The Boston Globe from Boston, Massachusetts on June 18, 2002 · 16
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The Boston Globe from Boston, Massachusetts · 16

Boston, Massachusetts
Issue Date:
Tuesday, June 18, 2002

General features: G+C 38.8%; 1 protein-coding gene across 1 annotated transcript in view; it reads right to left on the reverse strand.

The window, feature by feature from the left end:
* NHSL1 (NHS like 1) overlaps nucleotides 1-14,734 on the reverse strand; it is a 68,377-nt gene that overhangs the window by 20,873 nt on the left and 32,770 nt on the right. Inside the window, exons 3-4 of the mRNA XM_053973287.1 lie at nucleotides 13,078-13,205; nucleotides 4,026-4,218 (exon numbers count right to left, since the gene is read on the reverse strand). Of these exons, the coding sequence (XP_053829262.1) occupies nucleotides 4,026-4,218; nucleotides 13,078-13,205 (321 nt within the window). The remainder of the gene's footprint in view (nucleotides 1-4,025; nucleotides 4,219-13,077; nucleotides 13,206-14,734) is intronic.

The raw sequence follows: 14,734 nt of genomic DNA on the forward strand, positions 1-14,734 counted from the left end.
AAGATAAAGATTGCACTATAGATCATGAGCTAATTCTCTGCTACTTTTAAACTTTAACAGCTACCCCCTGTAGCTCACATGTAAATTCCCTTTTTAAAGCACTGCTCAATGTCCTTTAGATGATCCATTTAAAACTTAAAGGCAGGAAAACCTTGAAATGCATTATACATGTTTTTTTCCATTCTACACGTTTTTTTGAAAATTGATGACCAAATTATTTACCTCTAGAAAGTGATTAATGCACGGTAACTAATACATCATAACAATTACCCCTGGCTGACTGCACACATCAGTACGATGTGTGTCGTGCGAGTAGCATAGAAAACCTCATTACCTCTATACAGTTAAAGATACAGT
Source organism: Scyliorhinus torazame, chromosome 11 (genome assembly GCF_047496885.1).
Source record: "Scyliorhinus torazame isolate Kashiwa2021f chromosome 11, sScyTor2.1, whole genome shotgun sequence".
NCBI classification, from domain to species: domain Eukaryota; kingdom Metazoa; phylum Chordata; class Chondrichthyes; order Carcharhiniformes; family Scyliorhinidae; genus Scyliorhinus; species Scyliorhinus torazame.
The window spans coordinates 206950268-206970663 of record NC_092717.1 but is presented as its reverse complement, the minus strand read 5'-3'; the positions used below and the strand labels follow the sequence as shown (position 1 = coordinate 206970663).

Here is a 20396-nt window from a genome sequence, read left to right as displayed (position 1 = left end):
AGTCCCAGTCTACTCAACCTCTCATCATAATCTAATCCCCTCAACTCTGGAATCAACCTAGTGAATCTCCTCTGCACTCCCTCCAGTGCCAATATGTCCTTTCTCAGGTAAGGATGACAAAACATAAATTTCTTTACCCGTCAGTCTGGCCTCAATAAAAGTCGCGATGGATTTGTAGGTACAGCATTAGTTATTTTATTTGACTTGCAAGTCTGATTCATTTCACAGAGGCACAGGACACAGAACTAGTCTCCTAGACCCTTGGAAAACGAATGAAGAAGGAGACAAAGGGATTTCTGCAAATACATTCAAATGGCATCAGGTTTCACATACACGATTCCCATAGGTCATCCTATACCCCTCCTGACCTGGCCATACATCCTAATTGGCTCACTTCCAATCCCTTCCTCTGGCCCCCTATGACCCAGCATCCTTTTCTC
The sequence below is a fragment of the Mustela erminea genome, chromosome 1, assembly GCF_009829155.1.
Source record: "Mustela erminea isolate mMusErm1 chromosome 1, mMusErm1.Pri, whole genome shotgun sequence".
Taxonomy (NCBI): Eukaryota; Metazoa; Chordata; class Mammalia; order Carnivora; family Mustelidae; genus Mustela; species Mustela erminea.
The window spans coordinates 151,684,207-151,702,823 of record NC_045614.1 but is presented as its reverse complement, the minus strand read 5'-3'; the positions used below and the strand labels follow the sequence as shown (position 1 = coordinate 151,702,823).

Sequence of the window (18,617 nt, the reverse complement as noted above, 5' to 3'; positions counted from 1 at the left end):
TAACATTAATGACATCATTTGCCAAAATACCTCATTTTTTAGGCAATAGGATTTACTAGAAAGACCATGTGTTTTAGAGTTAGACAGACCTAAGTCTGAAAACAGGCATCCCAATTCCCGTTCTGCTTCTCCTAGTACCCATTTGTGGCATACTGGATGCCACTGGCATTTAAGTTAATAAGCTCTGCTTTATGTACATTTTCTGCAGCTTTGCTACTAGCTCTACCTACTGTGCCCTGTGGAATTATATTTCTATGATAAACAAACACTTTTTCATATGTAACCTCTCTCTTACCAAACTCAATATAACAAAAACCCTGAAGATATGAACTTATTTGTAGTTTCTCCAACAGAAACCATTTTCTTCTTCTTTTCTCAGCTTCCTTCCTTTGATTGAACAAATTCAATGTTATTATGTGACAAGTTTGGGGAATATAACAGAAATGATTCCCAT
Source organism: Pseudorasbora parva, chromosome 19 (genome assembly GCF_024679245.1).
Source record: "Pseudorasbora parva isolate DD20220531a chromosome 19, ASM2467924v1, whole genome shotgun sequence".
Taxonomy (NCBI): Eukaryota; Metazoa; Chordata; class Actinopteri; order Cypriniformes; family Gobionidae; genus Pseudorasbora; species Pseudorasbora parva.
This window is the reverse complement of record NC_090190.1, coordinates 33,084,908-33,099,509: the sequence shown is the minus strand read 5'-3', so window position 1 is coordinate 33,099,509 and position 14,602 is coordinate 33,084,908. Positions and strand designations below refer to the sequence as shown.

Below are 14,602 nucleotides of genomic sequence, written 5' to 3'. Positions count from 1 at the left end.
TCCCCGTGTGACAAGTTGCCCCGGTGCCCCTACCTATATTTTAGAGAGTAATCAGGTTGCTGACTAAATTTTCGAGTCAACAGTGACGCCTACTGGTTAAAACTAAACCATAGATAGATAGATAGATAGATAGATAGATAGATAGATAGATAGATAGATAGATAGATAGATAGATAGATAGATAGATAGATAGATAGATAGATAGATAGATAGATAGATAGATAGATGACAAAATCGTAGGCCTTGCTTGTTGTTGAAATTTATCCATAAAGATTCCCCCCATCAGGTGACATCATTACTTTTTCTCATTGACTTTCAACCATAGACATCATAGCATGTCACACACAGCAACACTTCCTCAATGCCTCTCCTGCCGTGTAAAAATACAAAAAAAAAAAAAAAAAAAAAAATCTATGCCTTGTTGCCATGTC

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B2 City & Region The Boston Globe TUESDAY, JUNE 18, 2002 Lawyer seeks new trial for sect leader ?r By Michele Kurtz GLOBE CORRESPONDENT The attorney for a leader of an Attleboro religious sect who was convicted of first-degree murder last week in the starvation death of his infant son has filed a motion for a new trial on grounds that the judge failed to give jurors sufficient instructions about the law. "j Francis M. CfiBoy filed the motion in Bristol Superior Court in Taunton yesterday. His client, Jacques Robidoux, 29, on Friday Man charged with licking women's feet Jwo victims say pey were accosted in R.I. supermarket ASSOCIATED PRESS rj WOONSOCKET, R.I. - A Providence man has been arrested tor allegedly licking the feet of two female shoppers at a Woonsocket Supermarket, police said. 2 Police have received three calls describing similar incidents elsewhere in the state. 2 Raymond C. Dublin, 34, was arrested Thursday after turning fiimself in at Woonsocket police headquarters, The Providence Jjburnal reported. At his arraignment in District Court last week, e pleaded innocent to two counts of simple assault. The assaults allegedly occurred fhe afternoon of June 6 at Shaw's Supermarket on Diamond Hill Eoad. J A 32-year-old Woonsocket woman reported that a man started to follow her, stopping on one side of her each time she paused to select a grocery item, i The man complimented her fjet and said her toenail polish was "pretty." j Then, according to the police Report, the man bent down as if to pick up an item for a low shelf, grabbed the woman's foot and licked it. 'The woman told police she simply walked away, but noted the man following her, so she headed for the checkout counter. She said the man stopped following her Boy, 7, charged with ASSOCIATED PRESS WEST SPRINGFIELD A 7-year-old boy was charged yesterday with setting a house fire that killed his younger brother and sister. The boy, whom authorities would not identify because of his age, was arraigned in Springfield Juvenile Court on one charge of delinquency by reason of setting fire to a dwelling. He denied the charge and was placed in state custody, officials said. j His 2-year-old brother and 3-year-old sister died in the Sunday morning blaze. The 7-year-old and his mother escaped uninjured, authorities said. ; Authorities declined to identify the toddlers until their father is Anti-Muslim acts drop But study warns harassment is still a problem By Kevin Graham ; GLOBE CORRESPONDENT : While incidents of racial and religious intolerance directed toward Muslims living in Maine have decreased since Sept. 11, they are continuing, according to a study released yesterday by the University of Southern Maine's Center for the Prevention of Hate Violence. To get a sense of how the lives of Muslims in and around Portland have been altered following the terrorist attacks, center directors hired four members of the Muslim community an Afghan, a Liberian, a Nigerian, and a Somali who spent January through April interviewing about 45 Muslim refugees and others from 10 countries. ,The study did not collect law enforcement statistics. Instead interviewers such as Nasir Shir, who moved to Portland from Afghanistan in 1984, tried to get other Muslims to talk about their experiences. It wasnt easy, he said. "They wanted to say America is was sentenced to life in prison with no chance of parole after a jury found him guilty of murder in his son Samuel's death. Robidoux testified that he and his wife, Karen, stopped feeding Samuel solid food in order to comply with a family member's religious prophecy. In his motion, O'Boy said, among other things, that Superior Court Judge Elizabeth B. Donovan failed to give jurors adequate direction during their six hours of and continued to walk around the store. The man then approached a customer in the cosmetics aisle, according to the report. He told a 32-year-old Blackstone, Mass., woman she had pretty feet and that he was a "foot man." When the man bent down and started arranging items on a low shelf, the woman thought he was a Shaw's employee, she told the police. He then placed part of his face on her foot, she said. As the man fled toward the exit, the woman's husband followed him and took down the license plate number of his car as he drove away. Police said they traced the car to Dublin. After discovering that he had a record of sexual assaults, they included his image in a photo lineup, and both alleged victims picked him out. Police said they have received three calls informing them of similar incidents that occurred recently elsewhere in the state, and the callers described a suspect fitting Dublin's description. In 1991, Dublin was convicted of first-degree sexual assault and sentenced to 15 years with 10 to serve; in 1998, he was convicted of second-degree sexual assault and sentenced to 15 years with five to serve. Dublin is being held without bail at the state prison for allegedly violating the terms of parole and probation. He will appear at a pretrial hearing in District Court June 24. notified. An autopsy is scheduled. State Police Trooper David Percy said the fire was intentionally set "We want to work with him to resolve fire-setting issues with him," Percy said. "We have concluded it is an intentionally set fire. The court will have to decide if that's the case or not" But Fire Chief John Flaherty called the fire "an accident" and said the boy set the fire when he was playing with a cigarette lighter. "Those damn lighters cause so many fires," Flaherty said. "Little kids are fascinated with them. We're not charging this kid to be mean to him, but to get him help. He didn't know what he was doing or how dangerous it was." perfect," he said. "It's not Even I have become self-conscious." Portland, where the study, "After 9-11: Understanding the Impact on Muslim Communities Maine," was based, is the city where hijackers Mohamed Atta and Abdulaziz Alomari spent the night before board ing a flight to Boston early on Sept 11. According to the study, between 2,000 and 2,500 Muslims live in Maine. As recently as mid-April, the driver of a pickup truck drove within inches of a Muslim woman and her 2-year-old daughter as they left a Portland supermarket with a cart 'If one person does not feel safe, then none of us are truly safe. We are all part of one community.' Steven Rowe Maine attorney general full of groceries, and yelled racial slurs at them, said Stephen Wessler, the center's director. State Attorney General Steven Rowe said he's concerned about Muslims who dont feel safe reporting acts of harassment or threats of violence. "If one person does not feel safe, then none of us are truly deliberations and that she deprived Robidoux of a public trial. Donovan barred the media from the first day of jury selection. On the second day she questioned potential jurors at the bench out of earshot of reporters. Meanwhile, two more sect members are to appear in juvenile court today in Attleboro. Authorities say they believe Rebecca Cor-neau gave birth and that she and her husband, David, are hiding the baby. But the Corneaus say she IIIIIIIIIIIIIIIIIIIIIIIIIIIIIIIIIIIIIIIIIIIIIIIIIIIIIIIIIIIIIIIIIIIIIIIIIIIIIIIIIIIIIIIIIIIIIIIIIIIHIIII r j I i i I S.4 i -TV ""' - " t ' 1 f.- ! i 1 IE" 1 i - ' -7 t t IK I v f . J 4 v . - - .IMS GLOBE STAFF PHOTOBILL GREENE IN TRIBUTE Anne Coughlin and her son Jimmy of Concord, N.H., leaving the Vendome Fire Memorial after a 30th anniversary ceremony on Commonwealth Avenue yesterday. The fire claimed the lives of nine Boston firefighters, including Coughlin's father, Richard Magee. iiiiiiiiiiiiniiiiiiiHiiiiiiiiiiiiiiiiiiiiiiiiiiiiiiiiiiiiiiiiiiiiiiiiiiiiiiiiiiiiiiiiiiiifiiiiniiiiiii starting fatal fire Flaherty said the boy tried to extinguish the fire, and estimated that 15 minutes passed before firefighters were called to the house, which is one-lOth of a mile from the Fire Department There was a delay there, and we're going to look at why that was more closely," Percy said. Nine residents were injured in the fire, authorities said. Many of them were hurt as they jumped from upper stories as flames ripped through the 3V4-story building housing six families shortly before 10 a.m. People living in the house next door say they helped catch people being thrown and lowered from the second and third floors of the in Maine safe," Rowe said. "We are all part of one community." The report not only highlighted the problems faced by Muslims in Maine, but made suggestions on how to resolve them. The center plans to develop public service announcements that emphasize that Muslims are our classmates, our neighbors, our co-workers." It also wants to foster education about different religious backgrounds, sponsor training sessions on understanding people from different parts of the world, and establish a rapid response plan to be implemented if there's another terrorist attack. "At some point, we will look back at what has happened in the years after Sept. 11 in the same way we looked back at how the Japanese were treated in the years after World War II, and be ashamed," said Wessler. "And we have to keep it out of the history books, but it's not going to work unless people from all walks of the community start looking out for each other." had a miscarriage. The two have been in jail on contempt charges since early February for refusing a judge's order to produce their baby or say where its remains are. The judge recently indicated he might release the Corneaus after today's hearing. David Corneau in 2000 led authorities to a remote site in a Maine state park where they found the remains of Samuel Robidoux and another stillborn child of the Corneaus. -1 ' ... - ' v : burning building. "A friend of mine on the third floor was screaming that the fire was at her door," said Todd Ku-bicz, 33. "She threw her son down to me, and then her daughter." Firefighters arrived in time to rescue his friend with a ladder, Kubicz said. "Everything was so quick, I just acted instinctively," he said. "I was only thinking about people hanging out of their windows." II 1 1 1 1 1 1 1 1 1 1 1 1 1 1 1 1 1 1 1 1 1 1 1 1 1 1 LOTTERY Monday number 6319 MONDAY PAYOFFS (based on $1 bet) EXACT ORDER All 4 digits $4,474 First or last 3 $626 Any 2 digits $54 Any 1 digit $ 5 ANY ORDER All 4 digits $186 First 3 digits $104 Last 3 digits $104 MASS MILLIONS June 17 6 17 26 29 35 37 (Bonus ball 49) Jackpot: $4,096,367; PREVIOUS DRAWINGS Sunday 6928 Saturday 4840 Friday 1157 Thursday 3181 Wednesday 7264 MONDAY NUMBERS AROUND NEW ENGLAND Maine, N.H., Vermont 3-digit 157 4-digit 8775 Rhode Island 4432 Connecticut 3-digit 754 4-digit 9383 V; IIIIIMIIIIIIIIIIiMllllllltlllltlllMIIIMIIIIIlllMlllllinilMIII1MlltMIIIIIMIIIMttlltllllMIIIIIIMIIHItlll11lltlllfliltl'')llllllintllMIMII 9 y lllllllllllllilllllllllllllllllllllllllllllltlllllllllllMlllllllllllllllllllllllllllllllllllltllllllllll New England in brief BOSTON Northeastern law school appoints dean A law professor with a specialty in employment litigation has been ap- . pointed dean of Northeastern University School of Law, replacing the outgoing dean, Roger Abrams. Northeastern University President Richard M. Freeland announced the appointment of Emily A. Spieler yesterday. Spieler, a Brooklyn, N.Y., native, previously served on the faculty of West Virginia University College of Law since 1990. She practiced law in Boston from 1974 to 1978, specializing in legal problems of women workers. She graduated from Harvard in 1969, and received her law degree from Yale in 1973. (AP) 4 hurt in crash of police vehicle, car A police prisoner transport wagon was involved in an accident that left two officers with minor injuries yesterday at the intersection of Blue Hill Avenue and Johnston Road, police said. The driver and a passenger in the other vehicle also suffered minor injuries and were taken to area hospitals, where they were treated and released. Police said there were no prisoners in the police wagon and said the accident is under investigation. No charges have been filed. NEWTON Helicopter makes emergency landing A helicopter from the Rhode Island Army National Guard yesterday made an emergency landing on a school ballfield in Newton, according to police. The military helicopter safely landed at Oak Hill Middle School and the crew told school officials it had experienced engine trouble, said Kenny Yee, assistant principal. Students at the school toured the aircraft before repairs were made and it was able to take off again. A National Guard spokesman could not be reached for comment CAMBRIDGE Police investigate fatal shooting A Cambridge man was fatally shot in the head on Windsor Street last night, said police spokesman Frank Pasquarello. Ricardo Sean Williams, 27, of Cambridge, was outside a Windsor Street house between New-towne and Harvard streets when he was shot at about 7 p.m., Pasquarello said. Neighbors said Williams was sitting in a car when he was shot at point blank range. A fire rescue team responded to the scene and took Williams to Cambridge Hospital, where he was pronounced dead. Police are investigating. CONCORD, N.H. Lawyer requests hen against diocese A lawyer representing more than 50 people who say they were molested by Roman Catholic priests asked a judge yesterday to approve a $30 million lien against the Diocese of Manchester. Peter Hutchins, who filed a suit in April against the diocese, asked the court to freeze the diocese's real estate, bank accounts, and other assets to ensure it has enough money to pay any settlement or verdict for his clients. Hutchins said he decided to request the hen after the diocese announced last week the details of a voluntary independent mediation program to settle claims against the church by alleged victims of sexual abuse. A spokesman for the diocese had no comment until church lawyers reviewed it (AP) ST. JOHN'S, NEWFOUNDLAND Judge rules against Russian sailors A judge has ruled that lawyers for three Russians facing manslaughter charges in the sinking of the trawler Starbound off Massachusetts cannot get evidence gathered by US investigators. Defense lawyers for the three Russians, who are accused in the ramming of the trawler by the oil tanker Virgo that left three men dead, asked for prosecutors to disclose evidence obtained by US authorities in Newfoundland. Judge Keith Mercer said the court lacked jurisdiction to order disclosure of material held in the United States. The Russians Captain Vladimir Ivanov, 2nd Officer Dmitriy Bogdanov and deck watch officer Mikhail Gerasimenko remain free on bail in St John's. (AP) LYNN Charter school tries to prevent closing In an 1 lth-hour bid for survival, the Lynn Community Charter School yesterday appealed a hearing officer's decision that the state Board of Education was correct in closing the school for academic and administrative problems. The board is expected to reaffirm its decision at a special meeting today in Maiden. The school filed a second appeal urging board members to reconsider, saying the hearing officer ignored their complaints about the vague process for inspecting charter schools. 1 1 1 1 1 1 1 1 1 1 1 1 1 1 1 1 1 1 1 1 1 1 1 i t 1 fflie Boston 0lobe Directory News Desks Local (1-617)929-3100 NationalForeign (1-617)929-3125 Business (1-617)929-2903 LivingArts (1-617)929-2800 Sports (1-617)929-3235 Editorial Page (1-617) 929-3025 Switchboard (1-617)929-2000 Submit a news tip to: localnews Editors and writers can be reached via e-mail as listed below individual stories. Spotlight Team tip line: (1-617)929-7483 The Globe ombudsman: For rtader comments and complainU By phone: (1-617) 929-3020929-3022 Bye-mail: Globe Online On the Internet: By e-mail: By phone: (1-617) 929-79O0 Advertising Classified (1-617)929-1500 Mon-Fri 8 a.m--8:30 pm, Sat-Sun 1-8:30 p.m. Place a classified ad online at: www.bostonglobe.comclassineds Display Adv. (1-617)929-2200 Mon-Fri 8:30 a.m.-5 pm. 1 1 1 1 1 1 1 1 1 1 1 1 1 1 1 1 1 M 1 1 1 1 1 1 1 1 1 1 1 1 1 1 1 1 1 1 Home Delivery TOLL FREE: For delivery by 6 a.m. weekdays 8 a.m. weekends and holidays (1-888) MY GLOBE (1-888) 694-5623 Delivery by US mail (1-617)929-2215 Subscriber Assistance Hours: Mon-Fri 6 a.m.-5 p.m., Sat-Sun 8 a.m.-noon. Our automated voice response system is available 24 hours a day at the phone number above. We can also be reached via our website: www.bostonglobe.comsubscribe. 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